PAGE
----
Girls and young women who drink alcohol during adolescence may increase their risk for benign - or noncancerous - breast disease, which can increase their chances of developing breast cancer, according to a recent study.
Researchers at the Washington University School of Medicine in St Louis and Harvard University studied the drinking habits of girls between the ages of 9 and 15, and monitored their health records between 1996 and 2007.
The participants who drank six or seven days each week were 5.5 times more likely to later have benign breast disease than those who abstained or had less than one drink each week.
"The study is an indication that alcohol should be limited in adolescence and early adult years and further focuses our attention on these years as key to preventing breast cancer later in life," Graham Colditz, of the Washington University School of Medicine, told the news source.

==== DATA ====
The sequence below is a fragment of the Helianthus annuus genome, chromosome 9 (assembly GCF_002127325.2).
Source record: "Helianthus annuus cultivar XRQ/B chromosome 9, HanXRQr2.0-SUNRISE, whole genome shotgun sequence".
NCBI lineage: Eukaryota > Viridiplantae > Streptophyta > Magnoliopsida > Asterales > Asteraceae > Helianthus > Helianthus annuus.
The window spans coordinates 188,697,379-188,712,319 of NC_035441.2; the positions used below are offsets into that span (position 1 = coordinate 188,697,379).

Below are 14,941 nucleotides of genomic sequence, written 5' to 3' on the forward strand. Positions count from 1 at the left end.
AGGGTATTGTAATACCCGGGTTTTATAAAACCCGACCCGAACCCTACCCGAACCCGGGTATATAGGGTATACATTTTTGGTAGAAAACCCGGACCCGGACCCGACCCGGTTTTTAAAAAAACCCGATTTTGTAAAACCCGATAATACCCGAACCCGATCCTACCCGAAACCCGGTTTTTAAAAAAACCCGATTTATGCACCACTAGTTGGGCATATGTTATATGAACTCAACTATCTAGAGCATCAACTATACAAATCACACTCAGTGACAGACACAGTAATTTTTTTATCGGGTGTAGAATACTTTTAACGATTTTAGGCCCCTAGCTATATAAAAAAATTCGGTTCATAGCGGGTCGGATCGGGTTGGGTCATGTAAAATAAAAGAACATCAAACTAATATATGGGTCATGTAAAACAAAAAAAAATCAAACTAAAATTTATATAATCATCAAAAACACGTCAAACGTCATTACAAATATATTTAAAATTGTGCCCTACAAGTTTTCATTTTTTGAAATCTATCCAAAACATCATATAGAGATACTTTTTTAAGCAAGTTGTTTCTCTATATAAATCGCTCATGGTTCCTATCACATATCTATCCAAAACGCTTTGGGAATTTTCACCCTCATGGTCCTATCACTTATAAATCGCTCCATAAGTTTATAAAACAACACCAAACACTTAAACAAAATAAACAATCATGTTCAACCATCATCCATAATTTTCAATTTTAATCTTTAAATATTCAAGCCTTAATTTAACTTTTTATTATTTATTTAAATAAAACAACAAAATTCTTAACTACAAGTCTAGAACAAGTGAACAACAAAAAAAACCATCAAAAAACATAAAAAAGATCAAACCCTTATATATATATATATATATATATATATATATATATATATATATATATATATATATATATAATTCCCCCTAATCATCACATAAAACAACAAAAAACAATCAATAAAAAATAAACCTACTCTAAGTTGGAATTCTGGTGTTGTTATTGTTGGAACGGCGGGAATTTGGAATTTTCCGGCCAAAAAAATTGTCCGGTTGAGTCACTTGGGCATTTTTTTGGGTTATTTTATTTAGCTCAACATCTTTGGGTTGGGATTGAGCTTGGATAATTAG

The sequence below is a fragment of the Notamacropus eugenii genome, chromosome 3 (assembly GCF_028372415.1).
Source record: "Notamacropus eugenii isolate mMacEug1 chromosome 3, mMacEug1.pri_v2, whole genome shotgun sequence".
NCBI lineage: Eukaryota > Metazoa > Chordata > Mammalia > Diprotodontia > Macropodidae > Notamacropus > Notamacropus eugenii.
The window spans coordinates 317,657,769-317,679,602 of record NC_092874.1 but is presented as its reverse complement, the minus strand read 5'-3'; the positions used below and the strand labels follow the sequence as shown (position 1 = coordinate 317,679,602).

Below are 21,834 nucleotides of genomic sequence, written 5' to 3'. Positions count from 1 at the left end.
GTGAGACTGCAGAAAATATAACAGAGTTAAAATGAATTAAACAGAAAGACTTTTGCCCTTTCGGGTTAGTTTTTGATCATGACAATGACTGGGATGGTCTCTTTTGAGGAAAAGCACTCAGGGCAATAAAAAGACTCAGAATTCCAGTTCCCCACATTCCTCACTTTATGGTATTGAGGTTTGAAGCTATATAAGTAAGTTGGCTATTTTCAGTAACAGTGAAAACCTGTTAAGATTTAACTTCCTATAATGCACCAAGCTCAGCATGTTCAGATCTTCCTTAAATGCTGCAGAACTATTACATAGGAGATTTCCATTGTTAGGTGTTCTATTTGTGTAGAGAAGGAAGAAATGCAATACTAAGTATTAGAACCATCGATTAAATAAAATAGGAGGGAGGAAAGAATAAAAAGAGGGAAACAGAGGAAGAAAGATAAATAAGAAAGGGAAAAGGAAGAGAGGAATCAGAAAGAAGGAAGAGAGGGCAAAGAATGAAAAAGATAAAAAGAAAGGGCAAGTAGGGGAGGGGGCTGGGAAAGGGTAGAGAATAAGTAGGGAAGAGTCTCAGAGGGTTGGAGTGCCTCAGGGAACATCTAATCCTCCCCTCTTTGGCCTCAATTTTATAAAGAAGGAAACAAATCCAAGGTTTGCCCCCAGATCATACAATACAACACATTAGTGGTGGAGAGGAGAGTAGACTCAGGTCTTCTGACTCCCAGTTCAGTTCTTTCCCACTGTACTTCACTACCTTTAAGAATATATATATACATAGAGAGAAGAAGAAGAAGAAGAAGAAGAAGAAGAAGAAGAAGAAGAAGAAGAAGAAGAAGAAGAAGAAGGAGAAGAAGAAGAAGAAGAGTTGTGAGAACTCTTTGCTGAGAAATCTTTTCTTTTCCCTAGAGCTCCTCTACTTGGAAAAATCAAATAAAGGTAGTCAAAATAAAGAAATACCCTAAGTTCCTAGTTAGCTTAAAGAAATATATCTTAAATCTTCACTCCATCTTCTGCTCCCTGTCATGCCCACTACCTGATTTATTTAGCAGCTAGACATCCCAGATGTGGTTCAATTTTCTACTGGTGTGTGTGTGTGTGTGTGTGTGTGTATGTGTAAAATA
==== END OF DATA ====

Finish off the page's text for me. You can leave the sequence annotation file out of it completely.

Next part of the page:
Colditz indicated that while about 80 percent of breast lumps are benign, they are sometimes a precursor to invasive breast cancer, and a marker for increased breast cancer risk.
The research may underscore the idea that preventive measures, such as a low alcohol intake, weight control, diet management, exercise and early detection can lower a woman's chance of a breast cancer diagnosis.